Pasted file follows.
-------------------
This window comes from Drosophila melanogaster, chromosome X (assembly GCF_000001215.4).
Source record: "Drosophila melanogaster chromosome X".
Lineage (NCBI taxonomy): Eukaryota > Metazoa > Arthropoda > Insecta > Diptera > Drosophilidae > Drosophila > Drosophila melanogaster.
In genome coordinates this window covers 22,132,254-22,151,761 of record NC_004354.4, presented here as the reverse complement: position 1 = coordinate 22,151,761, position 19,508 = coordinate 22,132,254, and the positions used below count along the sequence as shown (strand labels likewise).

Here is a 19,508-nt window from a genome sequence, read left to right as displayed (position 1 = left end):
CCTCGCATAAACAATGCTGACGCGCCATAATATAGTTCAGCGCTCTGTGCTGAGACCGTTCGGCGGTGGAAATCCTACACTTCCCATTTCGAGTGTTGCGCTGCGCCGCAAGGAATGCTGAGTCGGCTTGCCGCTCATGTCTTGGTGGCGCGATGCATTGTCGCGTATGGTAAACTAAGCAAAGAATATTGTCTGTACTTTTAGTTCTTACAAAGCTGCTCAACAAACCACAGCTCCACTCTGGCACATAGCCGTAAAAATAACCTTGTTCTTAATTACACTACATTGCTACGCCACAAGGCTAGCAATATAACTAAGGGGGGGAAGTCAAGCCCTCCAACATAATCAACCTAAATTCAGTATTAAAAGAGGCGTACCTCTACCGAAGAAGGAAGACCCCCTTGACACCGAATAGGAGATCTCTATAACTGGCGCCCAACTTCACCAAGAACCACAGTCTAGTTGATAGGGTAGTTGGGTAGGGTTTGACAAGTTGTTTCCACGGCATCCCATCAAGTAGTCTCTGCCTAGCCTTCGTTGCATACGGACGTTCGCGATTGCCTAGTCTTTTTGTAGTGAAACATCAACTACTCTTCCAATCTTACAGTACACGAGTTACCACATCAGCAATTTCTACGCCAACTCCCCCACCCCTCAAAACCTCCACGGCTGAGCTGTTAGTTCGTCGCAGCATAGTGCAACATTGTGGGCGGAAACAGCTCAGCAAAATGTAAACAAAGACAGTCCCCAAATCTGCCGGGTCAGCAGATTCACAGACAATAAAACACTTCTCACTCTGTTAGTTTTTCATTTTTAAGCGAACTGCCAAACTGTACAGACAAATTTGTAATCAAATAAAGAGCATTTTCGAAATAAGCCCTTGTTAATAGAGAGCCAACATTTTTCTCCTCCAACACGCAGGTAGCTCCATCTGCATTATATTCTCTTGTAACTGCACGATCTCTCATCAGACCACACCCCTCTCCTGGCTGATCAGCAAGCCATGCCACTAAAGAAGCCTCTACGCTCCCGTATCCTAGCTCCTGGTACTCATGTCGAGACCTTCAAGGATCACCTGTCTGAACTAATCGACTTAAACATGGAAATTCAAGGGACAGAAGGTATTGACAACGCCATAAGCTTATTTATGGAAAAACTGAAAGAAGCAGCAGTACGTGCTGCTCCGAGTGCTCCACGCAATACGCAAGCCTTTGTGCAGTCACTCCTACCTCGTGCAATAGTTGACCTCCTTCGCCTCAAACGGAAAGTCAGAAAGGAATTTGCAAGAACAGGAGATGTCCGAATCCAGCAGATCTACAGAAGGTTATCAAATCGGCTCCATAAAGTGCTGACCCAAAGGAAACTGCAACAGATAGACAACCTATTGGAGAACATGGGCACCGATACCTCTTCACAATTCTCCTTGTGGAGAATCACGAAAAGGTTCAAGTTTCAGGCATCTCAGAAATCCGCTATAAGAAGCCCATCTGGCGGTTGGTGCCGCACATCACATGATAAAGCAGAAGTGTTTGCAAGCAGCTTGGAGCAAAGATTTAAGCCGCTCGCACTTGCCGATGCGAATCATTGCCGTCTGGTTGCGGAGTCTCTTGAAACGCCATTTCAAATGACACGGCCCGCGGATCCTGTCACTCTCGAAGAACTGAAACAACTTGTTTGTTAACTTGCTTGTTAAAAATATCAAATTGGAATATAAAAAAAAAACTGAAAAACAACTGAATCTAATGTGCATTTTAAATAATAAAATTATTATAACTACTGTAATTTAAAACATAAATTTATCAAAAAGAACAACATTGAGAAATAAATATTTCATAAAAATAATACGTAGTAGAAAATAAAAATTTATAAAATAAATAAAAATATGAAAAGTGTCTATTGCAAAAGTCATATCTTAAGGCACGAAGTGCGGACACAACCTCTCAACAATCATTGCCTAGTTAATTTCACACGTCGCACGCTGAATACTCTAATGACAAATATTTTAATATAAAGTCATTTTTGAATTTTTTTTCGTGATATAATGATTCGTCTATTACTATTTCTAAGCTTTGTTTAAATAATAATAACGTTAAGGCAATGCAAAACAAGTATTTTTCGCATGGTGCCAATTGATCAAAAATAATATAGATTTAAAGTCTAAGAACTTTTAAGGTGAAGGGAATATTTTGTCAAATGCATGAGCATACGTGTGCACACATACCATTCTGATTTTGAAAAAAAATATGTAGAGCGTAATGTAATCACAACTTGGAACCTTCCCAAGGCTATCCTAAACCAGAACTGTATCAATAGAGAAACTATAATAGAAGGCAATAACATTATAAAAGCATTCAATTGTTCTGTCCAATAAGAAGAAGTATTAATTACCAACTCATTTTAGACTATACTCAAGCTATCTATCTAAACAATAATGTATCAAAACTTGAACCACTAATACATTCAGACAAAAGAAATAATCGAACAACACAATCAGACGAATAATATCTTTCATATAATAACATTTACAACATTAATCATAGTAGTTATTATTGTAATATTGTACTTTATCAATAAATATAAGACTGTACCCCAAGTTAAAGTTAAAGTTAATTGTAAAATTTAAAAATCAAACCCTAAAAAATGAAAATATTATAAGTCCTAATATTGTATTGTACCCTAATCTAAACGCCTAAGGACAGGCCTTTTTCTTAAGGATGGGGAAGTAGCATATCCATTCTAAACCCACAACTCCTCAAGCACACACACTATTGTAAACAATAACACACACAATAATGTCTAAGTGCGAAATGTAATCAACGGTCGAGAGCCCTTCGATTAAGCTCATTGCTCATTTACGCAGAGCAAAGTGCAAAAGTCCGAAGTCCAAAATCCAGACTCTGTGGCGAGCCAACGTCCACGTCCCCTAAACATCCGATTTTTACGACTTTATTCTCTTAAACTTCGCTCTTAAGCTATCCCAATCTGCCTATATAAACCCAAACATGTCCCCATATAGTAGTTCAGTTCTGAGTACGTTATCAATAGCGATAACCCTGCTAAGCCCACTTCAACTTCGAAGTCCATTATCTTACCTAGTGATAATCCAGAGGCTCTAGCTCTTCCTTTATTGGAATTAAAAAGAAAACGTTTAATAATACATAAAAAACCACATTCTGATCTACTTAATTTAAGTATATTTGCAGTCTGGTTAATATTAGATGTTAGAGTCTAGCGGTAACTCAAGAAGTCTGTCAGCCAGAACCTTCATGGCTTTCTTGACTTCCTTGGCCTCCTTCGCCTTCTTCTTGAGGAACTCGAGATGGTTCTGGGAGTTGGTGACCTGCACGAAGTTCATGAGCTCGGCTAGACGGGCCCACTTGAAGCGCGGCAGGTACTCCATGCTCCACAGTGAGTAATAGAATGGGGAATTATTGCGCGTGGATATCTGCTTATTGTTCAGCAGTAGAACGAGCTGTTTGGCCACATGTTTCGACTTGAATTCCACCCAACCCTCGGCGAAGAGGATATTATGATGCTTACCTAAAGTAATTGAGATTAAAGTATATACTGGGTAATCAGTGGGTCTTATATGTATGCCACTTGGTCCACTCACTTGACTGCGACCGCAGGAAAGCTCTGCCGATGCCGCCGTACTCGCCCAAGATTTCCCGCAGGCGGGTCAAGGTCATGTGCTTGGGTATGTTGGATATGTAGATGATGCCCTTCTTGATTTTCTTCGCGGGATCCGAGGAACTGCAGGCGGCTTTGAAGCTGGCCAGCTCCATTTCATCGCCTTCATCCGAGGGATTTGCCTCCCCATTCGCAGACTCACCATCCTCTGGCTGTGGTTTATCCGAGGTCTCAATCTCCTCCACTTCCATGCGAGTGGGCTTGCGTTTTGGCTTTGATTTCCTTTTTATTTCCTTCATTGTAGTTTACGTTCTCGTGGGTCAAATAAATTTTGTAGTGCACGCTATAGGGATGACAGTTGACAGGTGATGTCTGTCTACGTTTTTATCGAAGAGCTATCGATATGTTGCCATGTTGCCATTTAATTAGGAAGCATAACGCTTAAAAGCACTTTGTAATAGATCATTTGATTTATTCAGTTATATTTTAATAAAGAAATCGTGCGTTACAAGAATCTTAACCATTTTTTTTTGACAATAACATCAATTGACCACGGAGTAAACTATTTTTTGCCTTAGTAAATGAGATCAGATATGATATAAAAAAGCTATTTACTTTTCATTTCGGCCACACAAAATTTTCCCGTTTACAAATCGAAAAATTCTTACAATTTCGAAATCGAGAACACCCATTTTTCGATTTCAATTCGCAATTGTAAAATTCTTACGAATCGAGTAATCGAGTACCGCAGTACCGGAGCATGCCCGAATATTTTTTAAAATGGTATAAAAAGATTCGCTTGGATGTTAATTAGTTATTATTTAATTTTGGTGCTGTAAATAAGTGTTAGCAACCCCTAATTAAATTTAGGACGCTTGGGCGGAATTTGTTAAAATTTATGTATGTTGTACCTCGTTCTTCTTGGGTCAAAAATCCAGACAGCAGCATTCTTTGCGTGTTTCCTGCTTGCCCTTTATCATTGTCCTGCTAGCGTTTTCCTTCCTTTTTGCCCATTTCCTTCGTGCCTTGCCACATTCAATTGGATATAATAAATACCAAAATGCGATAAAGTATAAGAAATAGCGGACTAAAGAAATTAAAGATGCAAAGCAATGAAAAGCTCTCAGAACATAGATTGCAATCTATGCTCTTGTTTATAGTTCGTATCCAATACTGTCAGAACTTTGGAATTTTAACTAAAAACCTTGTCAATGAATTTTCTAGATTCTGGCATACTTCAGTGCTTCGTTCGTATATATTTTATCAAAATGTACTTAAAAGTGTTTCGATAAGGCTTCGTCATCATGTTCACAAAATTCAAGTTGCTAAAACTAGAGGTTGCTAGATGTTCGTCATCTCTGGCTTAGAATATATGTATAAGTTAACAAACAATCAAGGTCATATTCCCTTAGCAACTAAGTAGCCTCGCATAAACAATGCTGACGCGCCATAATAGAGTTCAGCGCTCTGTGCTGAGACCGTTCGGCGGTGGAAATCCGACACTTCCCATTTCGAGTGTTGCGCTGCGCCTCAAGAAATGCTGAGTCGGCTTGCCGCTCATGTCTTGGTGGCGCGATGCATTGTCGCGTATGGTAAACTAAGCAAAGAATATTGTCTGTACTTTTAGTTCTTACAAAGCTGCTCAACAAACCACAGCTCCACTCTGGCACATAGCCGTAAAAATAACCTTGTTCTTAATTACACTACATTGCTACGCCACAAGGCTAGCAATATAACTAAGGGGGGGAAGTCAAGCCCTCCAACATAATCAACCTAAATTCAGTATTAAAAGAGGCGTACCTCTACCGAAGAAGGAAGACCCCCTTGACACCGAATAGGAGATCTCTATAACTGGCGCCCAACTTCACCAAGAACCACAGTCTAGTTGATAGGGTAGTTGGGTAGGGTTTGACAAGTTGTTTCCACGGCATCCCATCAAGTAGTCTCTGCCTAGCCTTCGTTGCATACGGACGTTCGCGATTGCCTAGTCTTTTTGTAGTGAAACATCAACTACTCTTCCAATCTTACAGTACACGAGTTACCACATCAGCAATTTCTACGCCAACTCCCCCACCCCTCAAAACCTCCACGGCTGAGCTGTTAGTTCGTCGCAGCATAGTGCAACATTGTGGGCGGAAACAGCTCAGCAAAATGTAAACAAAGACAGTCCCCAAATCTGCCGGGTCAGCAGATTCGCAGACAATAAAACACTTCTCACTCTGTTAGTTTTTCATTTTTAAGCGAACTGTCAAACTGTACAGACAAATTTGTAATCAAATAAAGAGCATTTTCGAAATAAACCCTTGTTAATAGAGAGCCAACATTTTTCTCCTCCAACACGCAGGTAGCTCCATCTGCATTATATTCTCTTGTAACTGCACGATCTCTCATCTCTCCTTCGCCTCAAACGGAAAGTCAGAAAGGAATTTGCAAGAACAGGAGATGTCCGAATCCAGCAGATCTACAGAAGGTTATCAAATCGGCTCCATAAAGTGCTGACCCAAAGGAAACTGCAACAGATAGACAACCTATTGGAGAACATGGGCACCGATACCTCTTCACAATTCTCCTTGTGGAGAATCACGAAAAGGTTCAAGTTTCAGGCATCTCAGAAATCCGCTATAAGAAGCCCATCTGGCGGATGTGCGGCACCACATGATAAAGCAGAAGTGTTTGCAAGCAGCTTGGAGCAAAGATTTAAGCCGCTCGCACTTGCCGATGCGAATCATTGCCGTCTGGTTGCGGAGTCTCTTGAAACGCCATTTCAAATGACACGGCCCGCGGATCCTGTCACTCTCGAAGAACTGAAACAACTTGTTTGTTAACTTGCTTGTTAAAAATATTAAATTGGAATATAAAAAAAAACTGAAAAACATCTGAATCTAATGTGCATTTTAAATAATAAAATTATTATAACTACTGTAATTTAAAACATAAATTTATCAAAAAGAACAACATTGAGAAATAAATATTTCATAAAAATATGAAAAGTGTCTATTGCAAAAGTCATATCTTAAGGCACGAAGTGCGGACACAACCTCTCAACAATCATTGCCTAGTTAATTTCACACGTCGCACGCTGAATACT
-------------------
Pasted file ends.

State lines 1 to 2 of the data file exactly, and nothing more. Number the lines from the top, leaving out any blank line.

This window comes from Drosophila melanogaster, chromosome X (assembly GCF_000001215.4).
Source record: "Drosophila melanogaster chromosome X".